For animal rescues and shelters, fundraising is an integral part of running an animal welfare organization. Some people thrive on fundraising, while others abhor it and view it as a difficult but necessary requirement. But be that as it may, what makes some organizations more successful than others at raising funds to sustain their operations?
Many of the fundraisers for animal rescues and shelters that I have attended over the years focused solely on soliciting as many funds as possible. Their booth had a banner with the organization name, a jar for cash donations, and perhaps an animal or two to attract attention.
What was missing? There was no emotional connection; no explanation as to why my donation would make any measurable impact, and certainly no way for me to see the change that my donation would make if I donated on an ongoing basis.
Get Creative with Your Fundraising Ideas!
There are a lot of great resources out there with ideas for fundraisers that have been successful for other organizations. One of my favorites is this article from Maddie’s Fund
. They interviewed Julie Barger, the Director of Development at Lynchburg Humane Society, and got some great fundraising ideas, as well as tips that you can apply when brainstorming and planning your next fundraiser.
All of those great ideas are focused around the same thing—engaging your animal rescue donors and connecting them with your organization, which is a huge part of making your fundraising efforts more successful.
That’s why we’ve talked in other articles about articulating the “Why I Rescue”
when interacting with people in order to build an emotional connection and ignite some spark within them that might inspire them to become a new volunteer or supporter.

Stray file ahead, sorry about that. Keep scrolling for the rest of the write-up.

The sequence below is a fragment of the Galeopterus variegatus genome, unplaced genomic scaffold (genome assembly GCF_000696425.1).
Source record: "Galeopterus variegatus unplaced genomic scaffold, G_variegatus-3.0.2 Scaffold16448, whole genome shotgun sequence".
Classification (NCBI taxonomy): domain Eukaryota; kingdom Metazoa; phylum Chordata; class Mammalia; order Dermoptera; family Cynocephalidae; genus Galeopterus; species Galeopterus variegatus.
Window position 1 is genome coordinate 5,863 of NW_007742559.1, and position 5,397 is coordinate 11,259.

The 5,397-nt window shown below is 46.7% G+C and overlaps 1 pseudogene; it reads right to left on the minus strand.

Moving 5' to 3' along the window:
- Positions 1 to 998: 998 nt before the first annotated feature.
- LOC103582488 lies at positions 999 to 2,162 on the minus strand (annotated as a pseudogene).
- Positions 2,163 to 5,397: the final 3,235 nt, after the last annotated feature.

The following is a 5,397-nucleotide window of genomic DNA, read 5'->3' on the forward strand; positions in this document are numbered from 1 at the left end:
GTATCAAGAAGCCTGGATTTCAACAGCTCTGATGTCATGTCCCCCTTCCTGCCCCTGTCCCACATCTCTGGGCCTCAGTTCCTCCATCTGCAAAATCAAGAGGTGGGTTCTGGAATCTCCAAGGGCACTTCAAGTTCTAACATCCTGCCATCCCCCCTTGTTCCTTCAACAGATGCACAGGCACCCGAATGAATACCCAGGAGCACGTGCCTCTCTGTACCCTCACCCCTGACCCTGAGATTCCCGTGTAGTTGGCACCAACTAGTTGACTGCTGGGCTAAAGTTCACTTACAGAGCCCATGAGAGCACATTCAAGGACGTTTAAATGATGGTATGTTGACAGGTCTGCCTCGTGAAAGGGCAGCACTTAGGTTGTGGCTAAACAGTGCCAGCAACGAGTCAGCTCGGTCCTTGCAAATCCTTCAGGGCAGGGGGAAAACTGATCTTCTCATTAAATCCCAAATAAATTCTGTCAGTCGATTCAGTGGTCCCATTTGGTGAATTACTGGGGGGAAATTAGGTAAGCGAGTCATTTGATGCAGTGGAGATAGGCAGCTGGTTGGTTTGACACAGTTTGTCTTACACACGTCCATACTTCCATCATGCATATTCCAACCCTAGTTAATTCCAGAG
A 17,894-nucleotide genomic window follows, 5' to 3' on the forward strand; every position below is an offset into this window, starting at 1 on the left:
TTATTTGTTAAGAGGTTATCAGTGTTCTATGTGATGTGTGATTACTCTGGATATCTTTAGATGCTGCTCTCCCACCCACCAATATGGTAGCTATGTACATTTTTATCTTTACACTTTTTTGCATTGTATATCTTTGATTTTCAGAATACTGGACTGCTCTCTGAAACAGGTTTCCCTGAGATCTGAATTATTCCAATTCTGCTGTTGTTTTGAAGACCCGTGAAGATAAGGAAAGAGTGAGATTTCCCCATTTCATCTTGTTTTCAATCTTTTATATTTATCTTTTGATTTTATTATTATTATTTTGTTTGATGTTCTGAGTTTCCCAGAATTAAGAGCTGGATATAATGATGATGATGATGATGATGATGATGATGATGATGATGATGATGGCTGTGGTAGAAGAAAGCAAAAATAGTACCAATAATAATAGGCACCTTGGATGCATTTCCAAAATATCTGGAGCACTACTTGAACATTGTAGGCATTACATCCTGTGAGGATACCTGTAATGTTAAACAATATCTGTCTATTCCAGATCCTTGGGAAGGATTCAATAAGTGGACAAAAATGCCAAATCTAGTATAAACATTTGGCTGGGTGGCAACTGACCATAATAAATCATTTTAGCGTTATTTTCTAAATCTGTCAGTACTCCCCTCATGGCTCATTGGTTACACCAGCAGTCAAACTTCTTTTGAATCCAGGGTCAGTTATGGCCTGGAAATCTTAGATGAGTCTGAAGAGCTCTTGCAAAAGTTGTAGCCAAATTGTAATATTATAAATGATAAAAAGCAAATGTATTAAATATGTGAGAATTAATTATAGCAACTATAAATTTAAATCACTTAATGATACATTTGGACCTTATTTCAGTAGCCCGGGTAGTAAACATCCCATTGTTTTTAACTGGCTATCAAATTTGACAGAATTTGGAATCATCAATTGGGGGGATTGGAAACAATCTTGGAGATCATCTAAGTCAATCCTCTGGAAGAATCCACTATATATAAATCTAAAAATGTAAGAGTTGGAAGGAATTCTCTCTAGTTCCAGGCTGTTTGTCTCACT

We’ve also discussed the goal of turning people into recurring subscribers as opposed to one-time donors. So regardless of the type of event that you’re doing, what are the keys to maximizing the amount of funds you bring in?
1. Focus your message
Is your fundraiser an annual event to fund the overall animal rescue or shelter, or is it for a specific purpose? As a general rule, people like to give to a specific, measurable purpose more than the general fund. This is because they want to feel a connection that the money they are donating is contributing to something that they can see
Even if your intent is to raise annual funds to run the rescue all year, there are some things you can do to connect your donors to your message. For example, if part of what you are raising funds for is to buy bags of food for the animals, bridge the connection with the prospective donor and tell them that $X will buy X bags of food that will feed X specific animals for a period of X time. This helps the donor to make an emotional connection that their specific contribution is creating a specific impact.
2. Think perpetually
We’ve talked about it before, but getting donors to contribute on a regular schedule rather than one-time is a huge opportunity for your organization. Using our previous example, if they donate each month, they’ll feed even more animals, right?
But how can you quantify that for them? How do you make them feel appreciated for doing this? Perhaps, if they sign up for a recurring donation you have a certificate that says they saved X animals? People love recognition. Or, even a T-shirt from your organization that recognizes them as a perpetual donor. You’ll need to think creatively here.
3. Create an experience.
Building on the first two suggestions, remember that overall you’re creating a donation experience for the person. You want them to walk away with a good feeling in their heart knowing that they helped in a specific and measurable way. You want them to feel special, that their
contribution was the one that mattered most to you.
Do you have ideas that you can share that worked? Or, maybe some lessons learned on things NOT to try? Share them in the comments!